Demystifying Artificial Intelligence (Column: The Third Eye). Image Source: IANS News
New York, Aug 30 : A team of global researchers has developed an innovative patient triage platform powered by artificial intelligence (AI) that the researchers say is capable of predicting patient disease severity and length of hospitalisation during a viral outbreak.
The platform, which leverages machine learning and metabolomics data, is intended to improve patient management and help health care providers allocate resources more efficiently during severe viral outbreaks that can quickly overwhelm local health care systems. Metabolomics is the study of small molecules related to cell metabolism.
“Being able to predict which patients can be sent home and those possibly needing intensive care unit admission is critical for health officials seeking to optimise patient health outcomes and use hospital resources most efficiently during an outbreak,” said Vasilis Vasiliou, a professor of epidemiology at Yale School of Public Health (YSPH), Yale University.
The platform developed using Covid-19 as a disease model integrates routine clinical data, patient comorbidity information, and untargeted plasma metabolomics data to drive its predictions. It is detailed in the journal Human Genomics.
“Our AI-powered patient triage platform is distinct from typical Covid-19 AI prediction models,” said lead author Georgia Charkoftaki, associate research scientist in the Department of Environmental Health Sciences at YSPH. “It serves as the cornerstone for a proactive and methodical approach to addressing upcoming viral outbreaks.”
Using machine learning, the researchers built a model of Covid-19 severity and prediction of hospitalisation based on clinical data and metabolic profiles collected from patients hospitalised with the disease.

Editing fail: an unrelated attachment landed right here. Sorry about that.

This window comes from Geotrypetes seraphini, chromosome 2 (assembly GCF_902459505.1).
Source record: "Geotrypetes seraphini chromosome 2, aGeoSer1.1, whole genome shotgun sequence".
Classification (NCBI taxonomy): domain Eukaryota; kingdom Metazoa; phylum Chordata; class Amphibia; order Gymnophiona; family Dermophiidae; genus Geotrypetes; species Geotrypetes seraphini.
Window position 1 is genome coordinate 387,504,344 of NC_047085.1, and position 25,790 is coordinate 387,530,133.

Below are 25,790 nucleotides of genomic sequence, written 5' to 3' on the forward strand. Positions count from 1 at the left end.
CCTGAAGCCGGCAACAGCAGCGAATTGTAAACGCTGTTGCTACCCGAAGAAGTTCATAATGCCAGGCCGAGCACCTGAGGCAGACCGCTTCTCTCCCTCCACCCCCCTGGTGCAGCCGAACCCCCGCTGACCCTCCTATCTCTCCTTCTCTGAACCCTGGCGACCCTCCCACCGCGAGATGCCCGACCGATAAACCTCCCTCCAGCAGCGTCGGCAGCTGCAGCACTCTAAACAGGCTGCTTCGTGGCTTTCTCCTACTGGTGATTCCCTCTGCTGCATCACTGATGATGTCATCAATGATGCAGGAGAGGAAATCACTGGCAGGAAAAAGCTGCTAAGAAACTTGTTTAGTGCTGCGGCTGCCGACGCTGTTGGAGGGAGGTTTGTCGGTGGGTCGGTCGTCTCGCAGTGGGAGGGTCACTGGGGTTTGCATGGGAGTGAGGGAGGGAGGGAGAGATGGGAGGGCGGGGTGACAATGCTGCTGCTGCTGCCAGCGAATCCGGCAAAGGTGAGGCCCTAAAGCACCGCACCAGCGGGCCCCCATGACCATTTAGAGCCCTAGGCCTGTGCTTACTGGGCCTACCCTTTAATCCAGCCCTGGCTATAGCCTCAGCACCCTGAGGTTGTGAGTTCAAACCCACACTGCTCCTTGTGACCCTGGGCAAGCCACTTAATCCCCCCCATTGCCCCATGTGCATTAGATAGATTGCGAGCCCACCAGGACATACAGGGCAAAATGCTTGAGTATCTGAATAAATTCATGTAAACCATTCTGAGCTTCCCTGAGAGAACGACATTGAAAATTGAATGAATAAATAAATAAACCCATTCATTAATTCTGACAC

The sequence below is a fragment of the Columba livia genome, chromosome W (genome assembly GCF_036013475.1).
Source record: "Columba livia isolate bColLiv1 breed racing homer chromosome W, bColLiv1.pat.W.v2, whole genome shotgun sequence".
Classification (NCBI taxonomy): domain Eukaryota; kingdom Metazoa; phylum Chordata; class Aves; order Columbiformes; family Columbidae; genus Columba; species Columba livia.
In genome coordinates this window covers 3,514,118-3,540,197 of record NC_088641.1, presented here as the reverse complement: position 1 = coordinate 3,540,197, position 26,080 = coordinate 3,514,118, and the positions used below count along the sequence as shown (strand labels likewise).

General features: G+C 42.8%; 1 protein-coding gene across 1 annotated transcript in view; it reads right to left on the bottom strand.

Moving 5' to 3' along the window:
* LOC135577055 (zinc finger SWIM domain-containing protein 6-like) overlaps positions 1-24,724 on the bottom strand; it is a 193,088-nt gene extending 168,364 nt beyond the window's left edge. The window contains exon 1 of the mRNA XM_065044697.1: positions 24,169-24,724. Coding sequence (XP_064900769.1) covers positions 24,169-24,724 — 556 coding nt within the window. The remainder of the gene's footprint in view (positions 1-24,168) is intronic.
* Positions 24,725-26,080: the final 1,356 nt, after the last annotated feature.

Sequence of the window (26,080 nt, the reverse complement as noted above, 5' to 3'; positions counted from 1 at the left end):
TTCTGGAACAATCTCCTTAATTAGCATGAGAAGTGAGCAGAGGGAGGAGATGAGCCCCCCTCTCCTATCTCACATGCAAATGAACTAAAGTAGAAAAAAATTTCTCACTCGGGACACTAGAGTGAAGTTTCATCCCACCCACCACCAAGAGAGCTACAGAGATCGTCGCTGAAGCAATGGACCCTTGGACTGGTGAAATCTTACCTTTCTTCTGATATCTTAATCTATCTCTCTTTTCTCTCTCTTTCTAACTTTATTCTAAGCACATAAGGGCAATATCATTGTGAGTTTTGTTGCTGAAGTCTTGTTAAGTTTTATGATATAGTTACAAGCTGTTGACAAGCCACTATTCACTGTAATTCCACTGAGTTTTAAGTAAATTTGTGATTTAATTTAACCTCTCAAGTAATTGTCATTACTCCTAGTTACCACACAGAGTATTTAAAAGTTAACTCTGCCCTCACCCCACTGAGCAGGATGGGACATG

“The model led us to identify a panel of unique clinical and metabolic biomarkers that were highly indicative of disease progression and allows the prediction of patient management needs very soon after hospitalisation,” the researchers wrote in the study.
For the study, the research team collected comprehensive data from 111 Covid-19 patients admitted to hospital during a two-month period in 2020 and 342 healthy individuals (health care workers) who served as controls. The patients were categorised into different classes based on their treatment needs, ranging from not requiring external oxygen to requiring positive airway pressure or intubation.
The study identified a number of elevated metabolites in plasma that had a distinct correlation with Covid-19 severity. They included allantoin, 5-hydroxy tryptophan, and glucuronic acid.
Notably, patients with elevated blood eosinophil levels were found to have a worse disease prognosis, exposing a potential new biomarker for Covid-19 severity.
The researchers also noted that patients who required positive airway pressure or intubation exhibited decreased plasma serotonin levels, an unexpected finding that they said warrants further research.